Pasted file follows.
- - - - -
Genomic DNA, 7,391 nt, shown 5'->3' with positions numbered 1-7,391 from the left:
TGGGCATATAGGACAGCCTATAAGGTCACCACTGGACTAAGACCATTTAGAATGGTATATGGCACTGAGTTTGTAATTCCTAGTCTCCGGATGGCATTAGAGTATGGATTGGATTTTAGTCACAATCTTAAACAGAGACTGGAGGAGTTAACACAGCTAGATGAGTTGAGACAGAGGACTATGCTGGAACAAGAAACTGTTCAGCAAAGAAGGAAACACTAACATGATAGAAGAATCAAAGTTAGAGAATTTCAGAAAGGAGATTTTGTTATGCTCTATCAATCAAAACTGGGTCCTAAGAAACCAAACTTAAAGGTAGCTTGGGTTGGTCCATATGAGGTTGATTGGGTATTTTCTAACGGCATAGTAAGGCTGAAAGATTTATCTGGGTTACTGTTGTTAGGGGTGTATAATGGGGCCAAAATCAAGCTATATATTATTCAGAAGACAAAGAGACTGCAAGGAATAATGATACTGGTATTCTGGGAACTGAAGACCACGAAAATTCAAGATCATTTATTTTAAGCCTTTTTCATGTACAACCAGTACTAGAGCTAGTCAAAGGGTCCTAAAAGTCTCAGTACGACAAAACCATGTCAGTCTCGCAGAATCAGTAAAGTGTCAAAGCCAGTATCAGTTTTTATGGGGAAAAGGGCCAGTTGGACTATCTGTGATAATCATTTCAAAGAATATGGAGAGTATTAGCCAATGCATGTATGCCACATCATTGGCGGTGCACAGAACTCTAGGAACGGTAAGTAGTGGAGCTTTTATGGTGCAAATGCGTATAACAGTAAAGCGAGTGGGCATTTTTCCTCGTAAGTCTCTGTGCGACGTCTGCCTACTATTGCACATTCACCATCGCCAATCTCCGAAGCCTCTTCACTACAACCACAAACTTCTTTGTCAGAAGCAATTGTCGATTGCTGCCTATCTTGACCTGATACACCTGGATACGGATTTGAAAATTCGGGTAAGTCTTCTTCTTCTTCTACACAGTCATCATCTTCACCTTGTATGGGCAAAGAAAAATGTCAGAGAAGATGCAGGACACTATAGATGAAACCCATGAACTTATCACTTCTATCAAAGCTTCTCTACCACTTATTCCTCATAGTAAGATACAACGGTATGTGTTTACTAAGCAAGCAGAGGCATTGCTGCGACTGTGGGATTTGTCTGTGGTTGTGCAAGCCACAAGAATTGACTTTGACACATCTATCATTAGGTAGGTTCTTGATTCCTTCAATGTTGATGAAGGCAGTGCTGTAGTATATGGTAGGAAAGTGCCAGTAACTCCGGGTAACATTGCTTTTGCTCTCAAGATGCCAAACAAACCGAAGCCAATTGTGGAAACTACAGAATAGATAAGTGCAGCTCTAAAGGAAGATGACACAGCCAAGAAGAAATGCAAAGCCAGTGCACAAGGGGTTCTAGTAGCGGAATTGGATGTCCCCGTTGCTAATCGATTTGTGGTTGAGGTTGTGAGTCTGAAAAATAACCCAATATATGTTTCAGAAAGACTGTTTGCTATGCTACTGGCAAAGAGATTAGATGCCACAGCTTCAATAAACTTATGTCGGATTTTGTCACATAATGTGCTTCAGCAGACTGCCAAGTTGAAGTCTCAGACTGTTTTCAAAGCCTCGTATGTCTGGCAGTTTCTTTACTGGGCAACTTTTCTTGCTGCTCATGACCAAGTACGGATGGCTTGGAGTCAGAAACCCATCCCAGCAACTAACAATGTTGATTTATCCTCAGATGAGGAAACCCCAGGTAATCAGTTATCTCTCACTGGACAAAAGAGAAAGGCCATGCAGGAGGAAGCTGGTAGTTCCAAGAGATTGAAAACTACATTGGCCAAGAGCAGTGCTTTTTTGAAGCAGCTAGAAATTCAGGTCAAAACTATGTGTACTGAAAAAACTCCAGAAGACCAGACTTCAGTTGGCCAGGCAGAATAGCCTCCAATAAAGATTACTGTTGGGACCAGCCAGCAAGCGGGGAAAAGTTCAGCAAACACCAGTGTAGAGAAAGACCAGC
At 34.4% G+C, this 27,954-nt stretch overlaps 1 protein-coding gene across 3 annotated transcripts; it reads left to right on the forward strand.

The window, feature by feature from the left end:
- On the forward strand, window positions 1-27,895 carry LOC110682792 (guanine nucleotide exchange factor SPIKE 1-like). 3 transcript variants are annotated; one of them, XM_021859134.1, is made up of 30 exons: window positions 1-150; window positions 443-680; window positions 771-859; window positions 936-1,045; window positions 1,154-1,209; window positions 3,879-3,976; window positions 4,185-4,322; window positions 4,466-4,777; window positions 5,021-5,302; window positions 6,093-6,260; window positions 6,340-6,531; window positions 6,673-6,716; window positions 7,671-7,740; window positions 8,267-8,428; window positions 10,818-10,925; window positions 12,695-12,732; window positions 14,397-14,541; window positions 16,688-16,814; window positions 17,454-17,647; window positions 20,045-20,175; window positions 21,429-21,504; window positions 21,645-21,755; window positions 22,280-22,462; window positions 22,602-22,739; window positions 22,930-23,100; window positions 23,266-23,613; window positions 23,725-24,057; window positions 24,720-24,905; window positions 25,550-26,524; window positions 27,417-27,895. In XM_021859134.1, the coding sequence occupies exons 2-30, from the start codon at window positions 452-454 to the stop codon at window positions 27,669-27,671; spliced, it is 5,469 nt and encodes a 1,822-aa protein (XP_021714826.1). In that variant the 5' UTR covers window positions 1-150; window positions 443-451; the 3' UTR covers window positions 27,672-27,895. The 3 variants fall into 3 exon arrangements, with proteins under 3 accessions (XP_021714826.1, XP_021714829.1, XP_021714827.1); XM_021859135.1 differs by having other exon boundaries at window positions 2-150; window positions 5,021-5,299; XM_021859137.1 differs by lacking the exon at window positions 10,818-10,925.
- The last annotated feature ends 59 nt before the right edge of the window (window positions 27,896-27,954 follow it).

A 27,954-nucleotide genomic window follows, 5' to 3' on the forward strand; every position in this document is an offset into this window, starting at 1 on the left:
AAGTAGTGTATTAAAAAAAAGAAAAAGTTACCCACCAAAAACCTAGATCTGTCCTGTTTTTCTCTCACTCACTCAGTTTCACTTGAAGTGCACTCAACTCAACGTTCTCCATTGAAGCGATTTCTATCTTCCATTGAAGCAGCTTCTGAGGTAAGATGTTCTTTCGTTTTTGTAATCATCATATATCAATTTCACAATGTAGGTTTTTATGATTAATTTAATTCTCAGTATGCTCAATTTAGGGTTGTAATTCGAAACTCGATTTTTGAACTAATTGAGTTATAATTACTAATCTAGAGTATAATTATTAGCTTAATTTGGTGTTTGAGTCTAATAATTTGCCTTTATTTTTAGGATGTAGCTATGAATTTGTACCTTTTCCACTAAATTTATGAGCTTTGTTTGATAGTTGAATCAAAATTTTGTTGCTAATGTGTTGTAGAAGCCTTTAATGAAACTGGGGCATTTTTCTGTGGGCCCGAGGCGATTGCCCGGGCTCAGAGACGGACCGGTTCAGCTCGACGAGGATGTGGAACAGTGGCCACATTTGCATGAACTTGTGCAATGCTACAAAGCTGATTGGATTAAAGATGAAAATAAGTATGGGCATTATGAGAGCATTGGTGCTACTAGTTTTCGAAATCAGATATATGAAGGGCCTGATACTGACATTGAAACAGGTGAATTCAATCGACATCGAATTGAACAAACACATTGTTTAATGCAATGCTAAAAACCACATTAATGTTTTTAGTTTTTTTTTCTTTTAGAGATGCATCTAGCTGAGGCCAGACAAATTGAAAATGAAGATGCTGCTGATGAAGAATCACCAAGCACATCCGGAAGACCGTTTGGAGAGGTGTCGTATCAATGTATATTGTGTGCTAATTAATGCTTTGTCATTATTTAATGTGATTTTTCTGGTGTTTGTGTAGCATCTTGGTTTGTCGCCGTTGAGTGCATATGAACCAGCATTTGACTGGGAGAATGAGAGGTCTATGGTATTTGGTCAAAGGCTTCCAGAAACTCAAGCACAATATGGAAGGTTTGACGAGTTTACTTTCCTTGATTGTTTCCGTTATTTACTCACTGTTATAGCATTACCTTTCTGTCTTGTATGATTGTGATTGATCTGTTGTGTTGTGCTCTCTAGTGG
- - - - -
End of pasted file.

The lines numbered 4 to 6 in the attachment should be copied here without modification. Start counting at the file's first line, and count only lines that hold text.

The window, feature by feature from the left end:
- On the forward strand, window positions 1-27,895 carry LOC110682792 (guanine nucleotide exchange factor SPIKE 1-like). 3 transcript variants are annotated; one of them, XM_021859134.1, is made up of 30 exons: window positions 1-150; window positions 443-680; window positions 771-859; window positions 936-1,045; window positions 1,154-1,209; window positions 3,879-3,976; window positions 4,185-4,322; window positions 4,466-4,777; window positions 5,021-5,302; window positions 6,093-6,260; window positions 6,340-6,531; window positions 6,673-6,716; window positions 7,671-7,740; window positions 8,267-8,428; window positions 10,818-10,925; window positions 12,695-12,732; window positions 14,397-14,541; window positions 16,688-16,814; window positions 17,454-17,647; window positions 20,045-20,175; window positions 21,429-21,504; window positions 21,645-21,755; window positions 22,280-22,462; window positions 22,602-22,739; window positions 22,930-23,100; window positions 23,266-23,613; window positions 23,725-24,057; window positions 24,720-24,905; window positions 25,550-26,524; window positions 27,417-27,895. In XM_021859134.1, the coding sequence occupies exons 2-30, from the start codon at window positions 452-454 to the stop codon at window positions 27,669-27,671; spliced, it is 5,469 nt and encodes a 1,822-aa protein (XP_021714826.1). In that variant the 5' UTR covers window positions 1-150; window positions 443-451; the 3' UTR covers window positions 27,672-27,895. The 3 variants fall into 3 exon arrangements, with proteins under 3 accessions (XP_021714826.1, XP_021714829.1, XP_021714827.1); XM_021859135.1 differs by having other exon boundaries at window positions 2-150; window positions 5,021-5,299; XM_021859137.1 differs by lacking the exon at window positions 10,818-10,925.
- The last annotated feature ends 59 nt before the right edge of the window (window positions 27,896-27,954 follow it).